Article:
Tony Wrench's roundhouse - the saga continues...
mark at tlio.org.uk
Fri Jul 20 16:00:53 BST 2007
The saga continues with tony and jane's roundhouse in Brithdir Mawr, with
Pembrokeshire national park planning committee recommending quite
incredibly that their roundhouse isn't sustainable enough!!!! This is
after new policy guidance for low-impact development was passed. (all
thanks to a personal vendetta from one planning officer seemingly).
Read below from Tony Wrench's website (Ref: www.thatroundhouse.info ):
UPDATE July 19th 2007
We attended the committee meeting yesterday morning and were allowed to
speak for three minutes. (The first time we have been allowed to address
them since this saga began in 1999.) Several members spoke in our favour -
one being concerned that, after all this negotiation, refusal could be
based on the advice of just one officer. Another acknowledged what I said
about lack of any facts to prove damage, and a third remarked that they
will not be able to learn from experiments in sustainable living unless
they allow some through the net. Our local councillor, Robin Evans, gave a
very disappointing speech in which, despite the advice from the solicitor
that they should ignore the history and concentrate on the planning merits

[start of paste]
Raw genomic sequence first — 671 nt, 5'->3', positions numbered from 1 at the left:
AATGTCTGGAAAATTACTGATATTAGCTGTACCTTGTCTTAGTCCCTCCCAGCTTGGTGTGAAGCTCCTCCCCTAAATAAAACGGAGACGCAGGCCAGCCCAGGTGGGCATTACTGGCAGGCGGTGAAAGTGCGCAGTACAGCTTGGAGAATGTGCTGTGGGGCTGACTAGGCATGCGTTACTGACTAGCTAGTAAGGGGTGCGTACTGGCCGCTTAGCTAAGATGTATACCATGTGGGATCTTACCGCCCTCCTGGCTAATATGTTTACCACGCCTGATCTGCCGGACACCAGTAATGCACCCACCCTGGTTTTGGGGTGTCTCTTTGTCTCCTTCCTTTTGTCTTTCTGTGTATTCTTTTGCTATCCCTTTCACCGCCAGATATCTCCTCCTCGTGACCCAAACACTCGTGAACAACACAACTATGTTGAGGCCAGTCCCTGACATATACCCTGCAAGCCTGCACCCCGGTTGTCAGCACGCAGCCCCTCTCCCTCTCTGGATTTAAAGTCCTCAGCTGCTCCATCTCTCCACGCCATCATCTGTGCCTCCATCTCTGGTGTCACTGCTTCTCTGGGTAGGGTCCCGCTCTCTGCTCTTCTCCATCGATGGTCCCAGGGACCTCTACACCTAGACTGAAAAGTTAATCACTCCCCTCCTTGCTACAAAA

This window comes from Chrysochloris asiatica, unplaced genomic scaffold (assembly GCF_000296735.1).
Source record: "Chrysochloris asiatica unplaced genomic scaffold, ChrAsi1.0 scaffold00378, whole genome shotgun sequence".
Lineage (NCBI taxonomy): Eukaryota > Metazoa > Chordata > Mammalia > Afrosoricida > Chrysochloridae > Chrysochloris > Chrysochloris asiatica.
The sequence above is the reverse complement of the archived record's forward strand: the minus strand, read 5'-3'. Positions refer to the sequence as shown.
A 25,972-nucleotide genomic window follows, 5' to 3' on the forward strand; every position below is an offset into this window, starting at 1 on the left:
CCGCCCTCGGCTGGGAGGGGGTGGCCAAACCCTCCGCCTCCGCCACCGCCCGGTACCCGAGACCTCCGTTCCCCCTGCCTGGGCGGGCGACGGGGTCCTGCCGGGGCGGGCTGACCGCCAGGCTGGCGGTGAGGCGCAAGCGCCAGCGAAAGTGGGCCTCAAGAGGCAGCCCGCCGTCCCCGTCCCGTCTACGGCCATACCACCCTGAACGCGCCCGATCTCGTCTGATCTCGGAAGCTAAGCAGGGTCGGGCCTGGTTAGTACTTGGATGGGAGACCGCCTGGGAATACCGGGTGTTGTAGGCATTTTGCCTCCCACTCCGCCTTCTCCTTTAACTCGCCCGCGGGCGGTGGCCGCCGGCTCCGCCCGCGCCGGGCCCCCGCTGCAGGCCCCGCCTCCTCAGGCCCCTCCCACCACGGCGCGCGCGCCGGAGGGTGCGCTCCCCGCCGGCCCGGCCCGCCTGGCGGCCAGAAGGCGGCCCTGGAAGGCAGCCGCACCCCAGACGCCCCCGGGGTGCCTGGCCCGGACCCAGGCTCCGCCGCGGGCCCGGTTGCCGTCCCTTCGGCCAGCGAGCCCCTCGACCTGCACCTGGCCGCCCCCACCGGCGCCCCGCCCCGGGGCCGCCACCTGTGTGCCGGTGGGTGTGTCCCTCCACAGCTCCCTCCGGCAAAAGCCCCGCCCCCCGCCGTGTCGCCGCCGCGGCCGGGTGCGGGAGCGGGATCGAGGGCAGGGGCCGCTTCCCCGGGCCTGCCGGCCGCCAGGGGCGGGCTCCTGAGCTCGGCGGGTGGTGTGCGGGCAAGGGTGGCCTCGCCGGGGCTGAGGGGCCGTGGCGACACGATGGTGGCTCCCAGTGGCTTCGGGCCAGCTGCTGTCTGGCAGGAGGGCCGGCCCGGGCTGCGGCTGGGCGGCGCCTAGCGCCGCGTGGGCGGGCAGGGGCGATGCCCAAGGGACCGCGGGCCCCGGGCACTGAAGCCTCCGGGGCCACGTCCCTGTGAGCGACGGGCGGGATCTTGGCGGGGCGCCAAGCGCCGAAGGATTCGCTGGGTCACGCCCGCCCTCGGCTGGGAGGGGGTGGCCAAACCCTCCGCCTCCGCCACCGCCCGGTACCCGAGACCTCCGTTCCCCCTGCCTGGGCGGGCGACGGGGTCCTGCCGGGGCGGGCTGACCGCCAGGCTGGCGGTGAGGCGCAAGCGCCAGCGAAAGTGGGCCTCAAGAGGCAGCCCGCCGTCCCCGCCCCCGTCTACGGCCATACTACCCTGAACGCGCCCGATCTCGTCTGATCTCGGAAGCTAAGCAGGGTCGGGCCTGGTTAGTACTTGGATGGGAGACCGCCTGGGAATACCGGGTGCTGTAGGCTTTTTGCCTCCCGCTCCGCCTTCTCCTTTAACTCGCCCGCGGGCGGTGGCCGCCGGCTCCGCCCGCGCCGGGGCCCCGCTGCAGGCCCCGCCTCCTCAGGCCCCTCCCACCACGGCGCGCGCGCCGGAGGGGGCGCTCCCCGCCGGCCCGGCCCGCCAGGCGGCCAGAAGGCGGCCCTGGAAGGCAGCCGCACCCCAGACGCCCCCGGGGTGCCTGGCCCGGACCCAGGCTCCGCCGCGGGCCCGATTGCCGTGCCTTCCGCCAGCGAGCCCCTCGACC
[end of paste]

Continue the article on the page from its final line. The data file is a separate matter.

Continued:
of this application, he came out with a version of the old argument 'if we
let these people get away with it who is to stop other cases springing up'
as if we are some deadly disease. This was a great shame since his
predecessor Essex Havard was a great advocate for sustainable development
who stood up for us strongly in the early days of this case. In the end
they voted for refusal by 7 votes to 4. So we shall appeal.
On the broader front, I still don't understand it. In this summer's
e-version of The Land magazine (see Chapter 7 in Links page), there is an
article about how few owner-built houses there are in Britain (less than
10%) compared with other countries. In Austria the figure is over 80%,
Italy over 50%.... Do you think the British bureaucrat may feel uneasy at
someone who builds their own house, just like that? Especially if it is a
warm, comfortable, secluded eco-house that only cost £3,000? What if
everyone was allowed to do it? Is that it?
UPDATE July 11th 2007
The Senior Development Management Officer of the Planning Dept of PCNP has
emailed to say that the officers are recommending refusal to the
committee, which sits on Wed 18th July. This house is so beautiful to be
in, and the garden so fruitful and bursting with life of all kinds, that I
still cannot believe that in a world of such environmental spoilation and
with spreading patches of such ugliness, there are still people paid to
work on having this home demolished. The relevant part of the officers'
report, dealing with the ecology officer's assessment of whether we can
sustainably live off and manage our woodlands, can be read here.
What low impact proposal will ever withstand this level of nit-picking?
With an attitude that interprets an organic permaculture garden and reed
bed as "degradation", and the assertion that our carrying out careful
thinning and coppicing of the woods will be "further degradation", it is
clear that they can make up arguments to scupper this policy for ever.
The only sensible reaction to the news I can think of is to go out and
pick some more blackcurrrents...
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